Cilantro, parsley, lemon balm, winter savory and oregano are the spring herbs that we harvest.  Oregano I cut down leaving a couple of inches.  I put some in the dehydrator, infuse some with oil, and freeze some in olive oil in ice cube trays.  Cilantro, which is pictured above,  is one of my favorite herbs.  I love the smell.  It's great in salads, rice, and of course salsa.  I harvest the outside leaves.  With the heat it likes to bolt.  The seeds of Cilantro are coriander.  To have a continual harvest succession plant cilantro.  


I love fresh peas.  I grow both edible pods and shelling peas.  Snow peas have flat edible pods that are great as snacks, in salads, and stir fries.  I planted Oregon Sugar Pod this year.  Snap peas have edible pods but are not flat and sweeten up as they fatten up.  Shelling peas are removed from the pod.  They can be eaten fresh, canned, or frozen.  The heirloom varieties I plant are Canoe, Dakota, Telephone (which is 4-5' tall), Avalanche, and Iona Petit Pois.  Planting a variety extends the harvest because they mature at different times.  Peas need a trellis and can be planted in early spring when soil temperatures are 45-50 degrees.  I planted in early March. The tail end of the harvest will be allowed to dry on the vines and saved for seed.

These are Telephone peas.  They grow 4-5' and need a sturdy trellis.

Radishes are a quick crop that can fill in holes in the garden.  I actually plant them as a companion crop around squash and cucumbers.  I allow them to flower.  The above picture includes Watermelon, Purple Plum, and White Icicle. 
This little ruby is a Nanking Cherry.  These can be pruned as small trees or shrubs.  They are great in landscape, hedgerows, or windbreaks.  The small cherries can be eaten.  I make Nanking Cherry Jelly and syrup with them.  They produce an abundant crop and are easy to pick. They give you an early June harvest.

I have the day neutral Tristar and Ever bearing Ozark Beauties.  Both start producing in June.  The berries become larger as the season progresses.  For info on planting a berry patch here's a link:

Nothing goes better together than strawberries and rhubarb.  The outside stalks of rhubarb can be harvested in early spring.  Give the the plant the summer off and then in fall you can harvest again.  As flower stalks develop remove them.  If you plants are spindly then next spring while dormant you need to divide your plant.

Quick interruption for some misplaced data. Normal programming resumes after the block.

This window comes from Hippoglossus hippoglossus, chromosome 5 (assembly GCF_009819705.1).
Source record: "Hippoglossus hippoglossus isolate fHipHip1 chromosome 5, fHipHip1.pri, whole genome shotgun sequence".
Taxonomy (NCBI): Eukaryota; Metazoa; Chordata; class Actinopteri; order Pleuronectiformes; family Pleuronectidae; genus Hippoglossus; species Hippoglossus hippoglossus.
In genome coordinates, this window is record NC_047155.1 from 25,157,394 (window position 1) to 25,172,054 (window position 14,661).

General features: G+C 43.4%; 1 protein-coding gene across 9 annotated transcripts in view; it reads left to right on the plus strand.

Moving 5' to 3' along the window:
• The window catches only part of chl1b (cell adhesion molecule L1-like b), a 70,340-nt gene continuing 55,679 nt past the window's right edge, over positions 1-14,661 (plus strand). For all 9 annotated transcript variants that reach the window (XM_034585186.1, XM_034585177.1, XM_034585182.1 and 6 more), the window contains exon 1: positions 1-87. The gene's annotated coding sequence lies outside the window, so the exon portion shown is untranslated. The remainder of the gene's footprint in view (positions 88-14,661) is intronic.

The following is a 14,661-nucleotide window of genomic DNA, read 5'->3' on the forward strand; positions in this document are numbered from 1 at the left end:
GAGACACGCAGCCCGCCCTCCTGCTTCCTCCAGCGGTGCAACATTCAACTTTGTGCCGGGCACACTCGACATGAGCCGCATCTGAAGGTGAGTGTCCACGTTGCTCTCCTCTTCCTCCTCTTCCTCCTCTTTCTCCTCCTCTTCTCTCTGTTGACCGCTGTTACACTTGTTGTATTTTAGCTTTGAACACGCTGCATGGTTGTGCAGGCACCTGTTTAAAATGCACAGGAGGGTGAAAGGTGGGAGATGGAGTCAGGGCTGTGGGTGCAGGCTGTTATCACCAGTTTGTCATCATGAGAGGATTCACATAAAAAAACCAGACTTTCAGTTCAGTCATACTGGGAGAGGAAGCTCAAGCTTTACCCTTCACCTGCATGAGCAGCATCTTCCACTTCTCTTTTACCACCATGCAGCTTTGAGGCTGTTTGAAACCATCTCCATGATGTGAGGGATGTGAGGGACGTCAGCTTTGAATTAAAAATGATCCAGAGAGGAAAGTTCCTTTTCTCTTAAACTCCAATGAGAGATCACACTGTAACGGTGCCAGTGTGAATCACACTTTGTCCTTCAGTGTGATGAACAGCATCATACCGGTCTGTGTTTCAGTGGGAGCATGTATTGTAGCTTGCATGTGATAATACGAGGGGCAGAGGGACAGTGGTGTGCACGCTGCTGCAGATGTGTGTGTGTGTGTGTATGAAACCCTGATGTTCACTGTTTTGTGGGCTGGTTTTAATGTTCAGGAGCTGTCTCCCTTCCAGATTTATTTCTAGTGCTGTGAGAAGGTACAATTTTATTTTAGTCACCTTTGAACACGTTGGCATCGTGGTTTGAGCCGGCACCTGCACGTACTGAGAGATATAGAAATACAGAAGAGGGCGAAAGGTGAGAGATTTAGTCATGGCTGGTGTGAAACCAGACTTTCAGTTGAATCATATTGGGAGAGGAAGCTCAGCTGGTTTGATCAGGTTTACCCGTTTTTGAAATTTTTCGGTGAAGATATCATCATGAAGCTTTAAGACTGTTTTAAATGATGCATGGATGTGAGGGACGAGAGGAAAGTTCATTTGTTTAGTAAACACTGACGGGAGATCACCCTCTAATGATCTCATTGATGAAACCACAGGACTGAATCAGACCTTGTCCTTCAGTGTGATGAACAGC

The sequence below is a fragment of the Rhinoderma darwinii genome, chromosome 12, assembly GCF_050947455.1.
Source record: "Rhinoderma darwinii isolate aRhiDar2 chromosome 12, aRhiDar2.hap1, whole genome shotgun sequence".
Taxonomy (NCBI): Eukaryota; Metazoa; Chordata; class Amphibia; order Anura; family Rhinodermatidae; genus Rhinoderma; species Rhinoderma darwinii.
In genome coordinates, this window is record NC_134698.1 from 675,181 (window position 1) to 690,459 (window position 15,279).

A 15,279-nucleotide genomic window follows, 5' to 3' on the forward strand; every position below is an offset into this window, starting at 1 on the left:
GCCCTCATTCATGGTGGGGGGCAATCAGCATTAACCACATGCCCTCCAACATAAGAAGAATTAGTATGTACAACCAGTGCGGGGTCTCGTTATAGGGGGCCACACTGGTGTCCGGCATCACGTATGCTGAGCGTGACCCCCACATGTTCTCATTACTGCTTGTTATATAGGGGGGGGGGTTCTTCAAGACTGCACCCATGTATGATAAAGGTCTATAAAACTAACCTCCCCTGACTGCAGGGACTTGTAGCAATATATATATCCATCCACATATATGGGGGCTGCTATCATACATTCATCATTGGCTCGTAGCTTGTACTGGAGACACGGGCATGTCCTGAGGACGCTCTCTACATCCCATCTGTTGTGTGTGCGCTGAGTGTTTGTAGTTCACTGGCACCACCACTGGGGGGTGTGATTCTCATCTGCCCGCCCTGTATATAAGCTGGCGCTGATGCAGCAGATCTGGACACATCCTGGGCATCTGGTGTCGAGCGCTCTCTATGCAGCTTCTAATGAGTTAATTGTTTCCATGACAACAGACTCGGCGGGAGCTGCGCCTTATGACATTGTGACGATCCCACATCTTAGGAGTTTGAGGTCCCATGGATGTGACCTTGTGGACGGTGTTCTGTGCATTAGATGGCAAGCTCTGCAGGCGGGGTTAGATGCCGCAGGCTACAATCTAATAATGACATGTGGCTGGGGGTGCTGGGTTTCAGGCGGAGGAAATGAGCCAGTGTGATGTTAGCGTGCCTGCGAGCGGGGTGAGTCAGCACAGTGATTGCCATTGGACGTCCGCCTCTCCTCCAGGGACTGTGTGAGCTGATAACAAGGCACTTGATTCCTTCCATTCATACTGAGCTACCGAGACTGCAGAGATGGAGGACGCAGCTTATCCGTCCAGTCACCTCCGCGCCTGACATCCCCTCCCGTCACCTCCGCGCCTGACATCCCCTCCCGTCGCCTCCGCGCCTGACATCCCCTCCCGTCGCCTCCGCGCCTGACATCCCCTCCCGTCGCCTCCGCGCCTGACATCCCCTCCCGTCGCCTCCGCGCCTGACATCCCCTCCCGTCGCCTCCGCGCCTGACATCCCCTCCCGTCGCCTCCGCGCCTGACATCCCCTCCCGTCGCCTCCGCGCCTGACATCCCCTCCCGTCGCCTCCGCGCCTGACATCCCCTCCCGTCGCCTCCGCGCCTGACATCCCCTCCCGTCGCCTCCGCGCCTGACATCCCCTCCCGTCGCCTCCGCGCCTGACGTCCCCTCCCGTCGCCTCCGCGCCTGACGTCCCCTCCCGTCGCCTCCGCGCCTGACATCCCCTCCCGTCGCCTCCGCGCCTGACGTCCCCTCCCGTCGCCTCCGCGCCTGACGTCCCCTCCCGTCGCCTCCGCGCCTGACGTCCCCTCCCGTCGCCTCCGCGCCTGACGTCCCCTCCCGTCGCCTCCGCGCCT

While not ready to harvest, there are other cool season crops in the garden including broccoli, cauliflower and a variety of cabbages.  Chewed leaves are a result of caterpillars.  Leaves that droop in the afternoon are probably suffering from thrip damage.  These are very small insects that suck juices from plants they rarely kill a plant but stress the plant.  To deal with these pests mix Neem oil and Spinosad in a sprayer and spray in evening or early morning.  Be sure to get the under side of the leaves.  You can also hand pick off the caterpillars but they are good at hiding.

 This is Chinese cabbage interplanted with broccoli and onions.

This is celery interplanted with cauliflower and onions. 

 Artichokes interplanted with marigolds and cauliflower.

Kale and cabbage with onions.

Early Summer Chores:
  • Mulch around all plants
  • Reseed beets and carrots where they did not germinate.  You can also seed a second crop.
  • Be sure to provide even moisture
  • If a plant is struggling, give it fish emulsion and kelp
  • Finish planting all warm season crops
  • Share your extra harvests with your neighbors 
  • Enjoy the sunshine and beauty of your garden

1 comment:

  1. wow your garden looks great, and it's giving you so much. Keep up the good work, and I love the tip about planting onions with the lettuce to ward off aphids.
    Thanks for sharing.